Another habit is found in the fact that people do not observe the rule of the road and keep on their own side, consequently they go bump, bump against each other in the wildest way. Never, in any of the multitude of cities I have visited, have I seen anything at all approaching the gaucherie of citizens of San Francisco. They have not the faintest idea of street etiquette. On the crossings on a muddy day, just watch two women meeting in the middle. Will one give way to the other? Never! They will come to as dead a halt as roosters in a cock-pit, eye each other with furious looks, and so stand. The woman who knows she is on her own side won’t budge, and she is right. The other don’t know the difference, and she sticks to her position. Watch closely and you’ll see them, after a little, both edge just the slightest bit in the world, which puts them clearly into the mud, but this they prefer to taking the proper side. At the crossings there are generally five or six wide crossing-stones for pedestrians, and by each person keeping to the right every one can pass over in comfort. But even the men will stop still and confront one. Is it because every man nowadays looks upon every woman as a “woman’s rights,” strong-minded female, who no longer deserves recognition at their hands? Possibly! But still a man lowers himself frightfully when he forgets that the hat on a woman’s head, even though taller than his own, should be bowed to with outward show of respect at least, even if he is not overpowered by the hight and beauty of feathers and birds. I have often come to such a standstill over a crossing with a vulgar apology for a man. I always say: “Do you want me to walk in the mud? Or do you wish to knock me down, sir?” You should see the effect. It is really magical. It is the same thing on the sidewalks. For a little distance you may get along in a kind of peaceable stream, but bye and bye this stream becomes broken, and men, women and children are jostled together in the most frightful confusion. Women walk three and four abreast, and because of that idiotic superstition that is unlucky to let any one pass between you, they will positively almost fight you there and then. Persons who walk about the streets should be as courteous there as in a drawing room if they wish to be understood that they have any kind of breeding.

You often see a man, but more especially a woman, turning to gape after some one. You also often receive a severe bump from this ignoramus as she swings back to her right bearing. I always put out my hand very stiff, so that when they slew round they are almost knocked down by the shock; still, one must protect oneself from such. There is nothing so intensely vulgar as that habit of looking back to see how the drapery of Mrs. Black’s dress is “fixed behind,” or view Mrs. Green’s new cloak, and wonder “where she got it.” It’s nothing to you where she got it, and you who turn round to pass remarks are too underbred to care about, even if your remarks were heard. No, ladies, if you wish to pass muster as well-bred people, I would, in all kindness, advise you never to look back. Remember the fate of Lot’s wife and tremble. I, often, indeed, see two women come to a dead stand at a corner, and wait to see some gage in conversation about her dress, which glides into a cross-questioning between them as to where she got it, and who her “fellow is now,” etc., never dreaming that all surrounding spectators are taking it all in. While standing on the White House corner, waiting for my car, I have heard as much scandal as would cause a divorce suit or two. Were I, like “Mag,” given to blurting out names, think where you would be.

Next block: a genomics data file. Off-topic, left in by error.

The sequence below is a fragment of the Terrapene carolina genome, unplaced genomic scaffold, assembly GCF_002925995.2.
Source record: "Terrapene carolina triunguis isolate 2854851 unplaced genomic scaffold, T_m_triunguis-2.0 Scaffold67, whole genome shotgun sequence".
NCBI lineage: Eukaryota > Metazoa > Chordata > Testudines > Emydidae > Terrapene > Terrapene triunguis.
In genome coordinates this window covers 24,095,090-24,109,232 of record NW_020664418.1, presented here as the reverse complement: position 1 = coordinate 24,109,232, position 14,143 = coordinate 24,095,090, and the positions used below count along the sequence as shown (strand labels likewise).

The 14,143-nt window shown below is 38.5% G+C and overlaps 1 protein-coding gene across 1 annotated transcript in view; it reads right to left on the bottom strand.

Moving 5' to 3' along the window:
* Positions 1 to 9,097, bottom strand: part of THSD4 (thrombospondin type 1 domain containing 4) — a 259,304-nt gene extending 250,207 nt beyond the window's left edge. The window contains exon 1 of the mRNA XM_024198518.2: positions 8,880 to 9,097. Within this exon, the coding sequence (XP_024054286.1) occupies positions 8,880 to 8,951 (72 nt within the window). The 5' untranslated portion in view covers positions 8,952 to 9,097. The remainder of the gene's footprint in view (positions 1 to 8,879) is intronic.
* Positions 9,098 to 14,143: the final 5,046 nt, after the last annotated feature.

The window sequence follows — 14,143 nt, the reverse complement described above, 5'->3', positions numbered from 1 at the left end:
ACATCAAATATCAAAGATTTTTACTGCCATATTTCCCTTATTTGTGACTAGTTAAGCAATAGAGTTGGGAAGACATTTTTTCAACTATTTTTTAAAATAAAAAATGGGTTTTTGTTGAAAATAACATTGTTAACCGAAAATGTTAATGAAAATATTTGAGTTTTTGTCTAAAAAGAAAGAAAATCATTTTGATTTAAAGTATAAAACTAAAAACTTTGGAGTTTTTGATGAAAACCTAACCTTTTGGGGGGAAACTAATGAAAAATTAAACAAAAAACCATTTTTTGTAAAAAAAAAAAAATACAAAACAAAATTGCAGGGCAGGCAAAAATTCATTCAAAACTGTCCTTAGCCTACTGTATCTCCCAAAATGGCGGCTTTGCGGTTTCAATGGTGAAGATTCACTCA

Now about the men who congregate at the corners of Montgomery, Pine and California streets, I must say, I never in any country met such a set of perfectly mannerless boors. One could easily fancy that they were dug out of a coal quarry rather than raised as Christians. They block the way in a manner that, were they other than what they are, would certainly cause the police to rise their prerogative and make them “move on” or come to prison, yet these gentle stock gamblers hold the curb, and no woman can pass without the utmost danger to her bustle, wire hips, and even complexion. At such moments I rise above fear—since bustles and paint are not in my line—but I feel a chronic pity for those who suffer. Altogether your behavior on the streets, ladies and gentlemen, is abominable, and after this keen appeal, I trust you will try and do better. At the theaters, musicales, soirees, etc., you would scorn to do anything compromising to your manners, and why not carry your politeness out of doors?

San Francisco News Letter and California Advertiser
January 9, 1886